Seventy miles. And now, the second big climb. But I’m already done, ready to quit. Why am I doing this? Just keep going. The end is near. Not really. Thirty more miles! Keep pumping, up the hill. Shift down. Keep breathing. Shut up legs.
This century snuck up on me. James mentioned the ride to me several weeks ago, and though I hadn’t ridden much this summer, or this year, I impulsively signed up, then told him to also. I thought, by then I’ll be in shape, even make this into a mini-tour, north to Portland, then the century, then ride back down to Corvallis.
That was before sales at the restaurant dipped, likely in response to the very hot summer, before I started working the floor every day for 8 weeks, before we started painting and renovating and rebranding, before deciding the also dig the drainage up at the Kiva, before the insurance company reminded me to repair the steps up to the house and kill the moss on the roof.
The end of the summer became a whirlwind of activity, and I became engrossed in working on all these projects simultaneously, and managing helpers and contractors and employees, and overspending the budget two fold, and starting a new business venture on top of that.
Is your head spinning yet reading this?
Mine is, has been, was for the last month. Spinning as surely as my bicycle wheels, and my crank pushing the chainrings, pulling the sprocket, propelling me further, onward, upward. Ah, this is the last climb of this hundred mile ordeal, the top nears.
James is waiting. He says something about a character from Lawrence of Olivier, appearing out of the desert, a long camera shot, slowly slowly slowly the rider appears on the camel. My camel is my Miyata 210, yet again repaired by Matthew at Corvallis Cyclery, who sold me this trusty steed 29 years ago. My senior year at Oregon State.
Riding with my brother James has been good. He has goaded me on, to cycle a bit faster than I normally would, and we tell each other stories at times. He reminds me of a family car I’d totally forgotten, way back when we lived in Harrisburg. Seems so long ago, high school years. How young was James back then. How small and vulnerable he seemed.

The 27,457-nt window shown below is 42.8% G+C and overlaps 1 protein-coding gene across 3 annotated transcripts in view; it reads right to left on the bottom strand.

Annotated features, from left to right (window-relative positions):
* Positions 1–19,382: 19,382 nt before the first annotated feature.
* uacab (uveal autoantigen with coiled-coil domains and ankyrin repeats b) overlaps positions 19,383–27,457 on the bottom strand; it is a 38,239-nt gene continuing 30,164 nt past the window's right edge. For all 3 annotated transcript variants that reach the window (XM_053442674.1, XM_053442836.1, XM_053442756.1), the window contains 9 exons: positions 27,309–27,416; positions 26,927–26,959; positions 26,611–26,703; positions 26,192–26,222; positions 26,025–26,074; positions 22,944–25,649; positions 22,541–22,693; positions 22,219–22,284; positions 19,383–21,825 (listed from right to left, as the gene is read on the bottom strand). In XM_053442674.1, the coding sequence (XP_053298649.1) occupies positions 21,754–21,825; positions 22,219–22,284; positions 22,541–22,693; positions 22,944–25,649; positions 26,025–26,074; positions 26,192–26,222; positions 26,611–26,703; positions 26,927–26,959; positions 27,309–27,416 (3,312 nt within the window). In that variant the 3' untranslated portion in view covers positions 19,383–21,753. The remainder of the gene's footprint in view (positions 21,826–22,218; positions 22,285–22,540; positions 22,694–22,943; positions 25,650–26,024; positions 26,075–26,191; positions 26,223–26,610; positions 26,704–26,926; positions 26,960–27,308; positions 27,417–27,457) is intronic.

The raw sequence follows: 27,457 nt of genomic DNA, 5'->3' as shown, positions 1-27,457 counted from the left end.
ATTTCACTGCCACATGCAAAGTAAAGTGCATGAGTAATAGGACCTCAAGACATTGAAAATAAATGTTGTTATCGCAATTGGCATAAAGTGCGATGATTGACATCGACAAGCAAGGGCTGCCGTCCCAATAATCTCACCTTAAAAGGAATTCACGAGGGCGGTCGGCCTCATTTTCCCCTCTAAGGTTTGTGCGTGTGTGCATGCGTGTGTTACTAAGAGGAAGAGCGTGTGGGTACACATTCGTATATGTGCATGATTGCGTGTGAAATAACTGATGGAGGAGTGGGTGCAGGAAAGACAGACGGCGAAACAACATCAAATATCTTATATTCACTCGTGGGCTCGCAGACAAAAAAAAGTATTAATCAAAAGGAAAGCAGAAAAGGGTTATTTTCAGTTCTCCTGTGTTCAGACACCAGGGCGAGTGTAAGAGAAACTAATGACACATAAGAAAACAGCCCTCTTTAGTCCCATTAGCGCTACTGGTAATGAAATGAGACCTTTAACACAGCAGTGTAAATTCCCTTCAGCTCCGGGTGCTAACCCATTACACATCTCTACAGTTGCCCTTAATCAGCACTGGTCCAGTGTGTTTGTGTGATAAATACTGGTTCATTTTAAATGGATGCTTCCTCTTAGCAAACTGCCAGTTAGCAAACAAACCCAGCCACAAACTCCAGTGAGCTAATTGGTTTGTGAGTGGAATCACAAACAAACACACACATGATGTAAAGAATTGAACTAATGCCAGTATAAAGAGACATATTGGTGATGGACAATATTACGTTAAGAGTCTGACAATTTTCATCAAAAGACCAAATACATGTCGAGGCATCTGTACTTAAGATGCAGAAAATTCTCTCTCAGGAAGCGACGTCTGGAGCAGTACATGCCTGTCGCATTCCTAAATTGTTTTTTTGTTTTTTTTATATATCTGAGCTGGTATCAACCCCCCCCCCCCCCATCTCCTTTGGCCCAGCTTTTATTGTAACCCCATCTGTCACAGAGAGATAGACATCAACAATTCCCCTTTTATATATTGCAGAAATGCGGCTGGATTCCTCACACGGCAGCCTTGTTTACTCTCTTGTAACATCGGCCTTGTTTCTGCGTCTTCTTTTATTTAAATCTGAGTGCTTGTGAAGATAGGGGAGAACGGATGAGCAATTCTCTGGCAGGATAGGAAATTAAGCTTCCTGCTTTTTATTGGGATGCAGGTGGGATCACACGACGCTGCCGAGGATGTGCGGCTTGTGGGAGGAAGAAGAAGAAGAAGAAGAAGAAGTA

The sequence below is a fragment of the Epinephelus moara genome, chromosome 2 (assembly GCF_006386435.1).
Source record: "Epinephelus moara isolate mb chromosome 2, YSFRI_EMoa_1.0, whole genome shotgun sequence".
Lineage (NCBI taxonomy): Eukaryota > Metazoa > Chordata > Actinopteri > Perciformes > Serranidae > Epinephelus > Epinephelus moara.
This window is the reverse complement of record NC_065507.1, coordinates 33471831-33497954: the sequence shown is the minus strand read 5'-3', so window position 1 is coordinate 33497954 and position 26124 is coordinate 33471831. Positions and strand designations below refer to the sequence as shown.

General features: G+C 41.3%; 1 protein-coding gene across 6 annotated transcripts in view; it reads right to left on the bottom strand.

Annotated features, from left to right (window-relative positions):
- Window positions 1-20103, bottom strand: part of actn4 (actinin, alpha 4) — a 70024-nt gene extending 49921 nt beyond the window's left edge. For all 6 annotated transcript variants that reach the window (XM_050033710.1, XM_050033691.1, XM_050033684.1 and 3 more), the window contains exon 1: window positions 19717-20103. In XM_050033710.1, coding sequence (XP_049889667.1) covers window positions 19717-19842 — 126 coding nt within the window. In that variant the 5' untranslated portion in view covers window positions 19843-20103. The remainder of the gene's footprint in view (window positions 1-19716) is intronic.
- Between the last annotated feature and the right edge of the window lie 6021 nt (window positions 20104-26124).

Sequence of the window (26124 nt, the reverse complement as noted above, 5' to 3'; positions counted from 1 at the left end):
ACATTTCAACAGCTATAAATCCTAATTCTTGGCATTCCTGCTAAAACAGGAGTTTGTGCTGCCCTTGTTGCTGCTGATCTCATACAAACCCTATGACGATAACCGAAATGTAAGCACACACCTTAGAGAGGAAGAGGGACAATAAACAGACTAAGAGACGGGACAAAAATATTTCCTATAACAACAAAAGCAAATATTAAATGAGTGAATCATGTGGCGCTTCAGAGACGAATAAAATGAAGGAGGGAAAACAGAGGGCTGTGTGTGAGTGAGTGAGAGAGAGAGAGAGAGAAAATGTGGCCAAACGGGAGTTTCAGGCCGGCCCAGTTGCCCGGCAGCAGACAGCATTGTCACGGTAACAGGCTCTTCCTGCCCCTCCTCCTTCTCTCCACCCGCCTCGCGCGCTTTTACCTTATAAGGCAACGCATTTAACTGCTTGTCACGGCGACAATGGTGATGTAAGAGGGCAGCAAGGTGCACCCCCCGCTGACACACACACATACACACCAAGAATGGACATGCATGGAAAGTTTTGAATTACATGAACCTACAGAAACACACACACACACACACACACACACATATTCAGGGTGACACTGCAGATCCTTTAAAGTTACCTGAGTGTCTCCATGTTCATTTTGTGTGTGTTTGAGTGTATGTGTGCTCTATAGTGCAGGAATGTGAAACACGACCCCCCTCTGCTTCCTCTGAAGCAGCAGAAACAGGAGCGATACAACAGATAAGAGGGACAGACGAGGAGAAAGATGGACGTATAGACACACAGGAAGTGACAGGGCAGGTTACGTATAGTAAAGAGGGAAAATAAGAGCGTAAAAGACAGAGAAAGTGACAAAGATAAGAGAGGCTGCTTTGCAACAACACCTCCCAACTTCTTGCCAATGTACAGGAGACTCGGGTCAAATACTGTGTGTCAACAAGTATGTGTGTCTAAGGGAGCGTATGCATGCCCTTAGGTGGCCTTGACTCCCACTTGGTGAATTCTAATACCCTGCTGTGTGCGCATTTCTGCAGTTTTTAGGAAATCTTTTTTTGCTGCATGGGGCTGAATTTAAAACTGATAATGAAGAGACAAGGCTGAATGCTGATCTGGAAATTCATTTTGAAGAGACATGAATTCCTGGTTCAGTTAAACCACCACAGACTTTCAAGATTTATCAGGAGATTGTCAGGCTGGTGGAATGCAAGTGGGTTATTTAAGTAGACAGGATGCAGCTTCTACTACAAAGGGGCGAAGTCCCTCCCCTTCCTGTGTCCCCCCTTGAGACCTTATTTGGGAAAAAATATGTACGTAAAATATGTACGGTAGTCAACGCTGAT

Now he towers over me, and rides ahead, stronger. I’m a slow climber on the hills, but I make of for that on the descents. The rolling river valleys are a joy to cruise, first along the Nehalem, then the Young River.
The last fifteen miles are the hardest. Legs sore, butt numb, shoulders aching. My mind is complaining constantly. Why am I doing this? Can’t I stop now. No, keep going. Keep going? Almost there? No way, ten more miles? Then at last, we turn onto 101, my favorite highway.
A couple more miles, up into Gearhart, then on to the Sand Trap Pub where Gail waits to take us back home. My nephews Liam and Ewan are rolling down a hill the golf course, getting reprimanded by a grump to get off the greens. The buffet is amazing, even though its burgers and hot dogs. Food never tastes this good.
We head to the beach to catch an amazing sunset. The skies were overcast much of the day, breaking into blue in the afternoon. I’m drinking in the crimson horizon, as the sun sinks lower and lower. Ewan picks up jellyfish, which Liam plays chicken with the waves. The wind is a bit colder than comfort. But I have a fire in my legs, in my heart.
A century is an accomplishment, though not something to brag about. More something to wonder at. Why do this? I clocked in at 102 miles, 8-1/2 hours, pace over 12 mph (thanks to James for that). At the start I wondered if I’d be able to finish, or have to hitch a ride in the sag wagon.
But now, I know what I can do, and want to do. Ride more. Much more. The open road beckons…